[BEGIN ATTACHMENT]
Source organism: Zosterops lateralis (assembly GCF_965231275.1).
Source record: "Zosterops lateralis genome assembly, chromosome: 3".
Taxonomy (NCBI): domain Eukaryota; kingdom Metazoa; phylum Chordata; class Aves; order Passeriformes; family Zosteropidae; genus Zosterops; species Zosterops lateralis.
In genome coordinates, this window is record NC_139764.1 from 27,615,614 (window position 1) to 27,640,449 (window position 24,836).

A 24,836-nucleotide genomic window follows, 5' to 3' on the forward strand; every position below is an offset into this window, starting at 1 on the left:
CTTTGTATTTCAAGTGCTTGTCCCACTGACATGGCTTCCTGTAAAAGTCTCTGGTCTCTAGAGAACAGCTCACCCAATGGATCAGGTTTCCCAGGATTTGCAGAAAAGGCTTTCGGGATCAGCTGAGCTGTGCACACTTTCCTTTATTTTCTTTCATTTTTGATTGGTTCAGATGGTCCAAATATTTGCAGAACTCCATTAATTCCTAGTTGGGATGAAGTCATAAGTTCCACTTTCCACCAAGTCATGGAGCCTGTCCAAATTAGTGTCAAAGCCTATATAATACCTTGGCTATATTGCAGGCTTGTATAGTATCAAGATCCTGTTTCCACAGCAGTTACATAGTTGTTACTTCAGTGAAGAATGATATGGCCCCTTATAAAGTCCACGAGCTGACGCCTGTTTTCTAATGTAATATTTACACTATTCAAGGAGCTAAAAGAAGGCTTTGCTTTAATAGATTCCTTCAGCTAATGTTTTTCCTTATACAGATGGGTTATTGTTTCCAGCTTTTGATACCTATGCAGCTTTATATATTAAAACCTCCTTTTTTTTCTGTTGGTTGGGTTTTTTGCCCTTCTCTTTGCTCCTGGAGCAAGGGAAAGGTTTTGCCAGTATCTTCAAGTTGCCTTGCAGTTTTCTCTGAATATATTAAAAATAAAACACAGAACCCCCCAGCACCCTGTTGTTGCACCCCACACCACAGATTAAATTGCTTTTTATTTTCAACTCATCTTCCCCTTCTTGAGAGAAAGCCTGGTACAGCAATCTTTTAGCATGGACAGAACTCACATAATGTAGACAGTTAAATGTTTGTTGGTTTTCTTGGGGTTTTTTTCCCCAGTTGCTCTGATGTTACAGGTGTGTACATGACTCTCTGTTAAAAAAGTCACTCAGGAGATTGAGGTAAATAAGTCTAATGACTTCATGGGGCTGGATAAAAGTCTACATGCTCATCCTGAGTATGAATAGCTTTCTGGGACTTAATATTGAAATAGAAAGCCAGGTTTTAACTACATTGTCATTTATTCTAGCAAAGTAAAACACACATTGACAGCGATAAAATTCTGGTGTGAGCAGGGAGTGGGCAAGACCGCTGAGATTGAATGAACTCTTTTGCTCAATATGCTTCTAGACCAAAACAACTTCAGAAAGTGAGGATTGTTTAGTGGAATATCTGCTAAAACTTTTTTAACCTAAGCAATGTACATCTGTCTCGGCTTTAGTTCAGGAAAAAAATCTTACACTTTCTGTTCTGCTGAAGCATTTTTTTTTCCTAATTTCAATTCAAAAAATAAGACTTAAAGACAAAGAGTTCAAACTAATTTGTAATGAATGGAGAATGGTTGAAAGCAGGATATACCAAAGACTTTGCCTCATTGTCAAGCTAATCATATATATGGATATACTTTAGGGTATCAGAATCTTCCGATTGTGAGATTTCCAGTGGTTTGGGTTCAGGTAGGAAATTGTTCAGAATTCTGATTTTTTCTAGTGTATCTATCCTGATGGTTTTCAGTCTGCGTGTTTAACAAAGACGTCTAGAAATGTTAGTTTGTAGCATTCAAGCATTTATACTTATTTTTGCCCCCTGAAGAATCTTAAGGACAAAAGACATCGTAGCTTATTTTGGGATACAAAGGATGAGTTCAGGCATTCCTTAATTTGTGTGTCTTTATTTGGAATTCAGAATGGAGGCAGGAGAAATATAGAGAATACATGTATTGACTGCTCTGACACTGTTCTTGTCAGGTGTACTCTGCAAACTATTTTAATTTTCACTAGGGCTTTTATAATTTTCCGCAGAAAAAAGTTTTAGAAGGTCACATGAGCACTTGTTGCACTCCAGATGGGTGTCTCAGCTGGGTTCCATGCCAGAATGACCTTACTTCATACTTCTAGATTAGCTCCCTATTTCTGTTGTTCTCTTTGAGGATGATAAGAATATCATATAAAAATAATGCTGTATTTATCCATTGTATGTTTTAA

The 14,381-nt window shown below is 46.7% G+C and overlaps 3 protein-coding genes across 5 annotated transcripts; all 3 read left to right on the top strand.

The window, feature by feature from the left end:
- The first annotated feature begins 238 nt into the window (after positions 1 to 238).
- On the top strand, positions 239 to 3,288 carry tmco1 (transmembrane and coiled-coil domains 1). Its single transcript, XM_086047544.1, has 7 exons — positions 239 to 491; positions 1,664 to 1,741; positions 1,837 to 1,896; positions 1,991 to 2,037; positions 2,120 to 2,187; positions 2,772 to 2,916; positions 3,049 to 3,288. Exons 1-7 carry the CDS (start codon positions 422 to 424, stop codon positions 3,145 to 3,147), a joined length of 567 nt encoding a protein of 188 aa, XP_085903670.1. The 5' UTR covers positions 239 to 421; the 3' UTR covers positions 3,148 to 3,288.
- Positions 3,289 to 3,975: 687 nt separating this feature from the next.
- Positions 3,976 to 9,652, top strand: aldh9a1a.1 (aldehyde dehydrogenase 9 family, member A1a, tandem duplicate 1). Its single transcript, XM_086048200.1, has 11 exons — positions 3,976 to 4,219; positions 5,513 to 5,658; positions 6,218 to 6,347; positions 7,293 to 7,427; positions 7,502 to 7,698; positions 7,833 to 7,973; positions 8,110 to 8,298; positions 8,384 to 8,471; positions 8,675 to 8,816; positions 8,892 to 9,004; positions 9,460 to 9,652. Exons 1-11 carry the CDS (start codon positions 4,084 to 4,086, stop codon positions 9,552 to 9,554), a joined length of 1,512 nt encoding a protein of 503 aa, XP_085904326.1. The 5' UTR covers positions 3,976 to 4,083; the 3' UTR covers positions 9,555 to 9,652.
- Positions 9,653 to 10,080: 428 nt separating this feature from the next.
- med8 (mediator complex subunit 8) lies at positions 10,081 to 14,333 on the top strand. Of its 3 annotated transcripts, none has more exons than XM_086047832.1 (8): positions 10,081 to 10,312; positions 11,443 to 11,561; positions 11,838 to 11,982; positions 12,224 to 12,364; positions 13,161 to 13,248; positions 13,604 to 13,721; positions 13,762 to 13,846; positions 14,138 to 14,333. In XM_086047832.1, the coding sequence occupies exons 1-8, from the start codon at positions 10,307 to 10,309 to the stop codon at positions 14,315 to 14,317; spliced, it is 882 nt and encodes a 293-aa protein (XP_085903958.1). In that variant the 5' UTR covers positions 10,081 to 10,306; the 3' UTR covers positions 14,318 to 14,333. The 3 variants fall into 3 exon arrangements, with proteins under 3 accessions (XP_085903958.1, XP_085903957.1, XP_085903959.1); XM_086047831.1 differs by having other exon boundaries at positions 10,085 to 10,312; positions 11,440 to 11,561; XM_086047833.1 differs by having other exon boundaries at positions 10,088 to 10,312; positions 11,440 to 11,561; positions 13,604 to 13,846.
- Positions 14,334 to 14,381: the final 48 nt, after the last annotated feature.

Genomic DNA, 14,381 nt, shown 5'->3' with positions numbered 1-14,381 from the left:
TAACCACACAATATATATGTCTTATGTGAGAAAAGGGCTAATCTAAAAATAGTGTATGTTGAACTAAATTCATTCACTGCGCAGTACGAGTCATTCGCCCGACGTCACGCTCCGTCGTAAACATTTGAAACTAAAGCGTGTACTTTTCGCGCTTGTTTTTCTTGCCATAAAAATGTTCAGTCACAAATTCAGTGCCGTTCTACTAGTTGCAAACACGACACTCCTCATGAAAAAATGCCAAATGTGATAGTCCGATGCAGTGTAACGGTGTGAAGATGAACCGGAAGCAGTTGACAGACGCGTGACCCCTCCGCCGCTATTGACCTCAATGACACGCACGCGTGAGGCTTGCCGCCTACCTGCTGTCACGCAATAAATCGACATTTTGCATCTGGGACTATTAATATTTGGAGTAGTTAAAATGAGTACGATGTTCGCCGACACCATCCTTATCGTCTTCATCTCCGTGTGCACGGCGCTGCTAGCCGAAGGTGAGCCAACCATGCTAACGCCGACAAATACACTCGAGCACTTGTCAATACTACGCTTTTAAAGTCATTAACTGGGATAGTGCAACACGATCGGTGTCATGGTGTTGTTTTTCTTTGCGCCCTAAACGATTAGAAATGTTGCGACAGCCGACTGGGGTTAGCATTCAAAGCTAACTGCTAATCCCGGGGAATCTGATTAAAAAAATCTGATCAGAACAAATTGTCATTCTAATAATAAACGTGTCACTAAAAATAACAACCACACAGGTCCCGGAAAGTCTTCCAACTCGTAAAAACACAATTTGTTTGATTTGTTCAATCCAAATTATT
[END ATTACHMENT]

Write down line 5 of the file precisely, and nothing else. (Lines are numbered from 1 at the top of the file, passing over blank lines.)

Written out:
A 24,836-nucleotide genomic window follows, 5' to 3' on the forward strand; every position below is an offset into this window, starting at 1 on the left: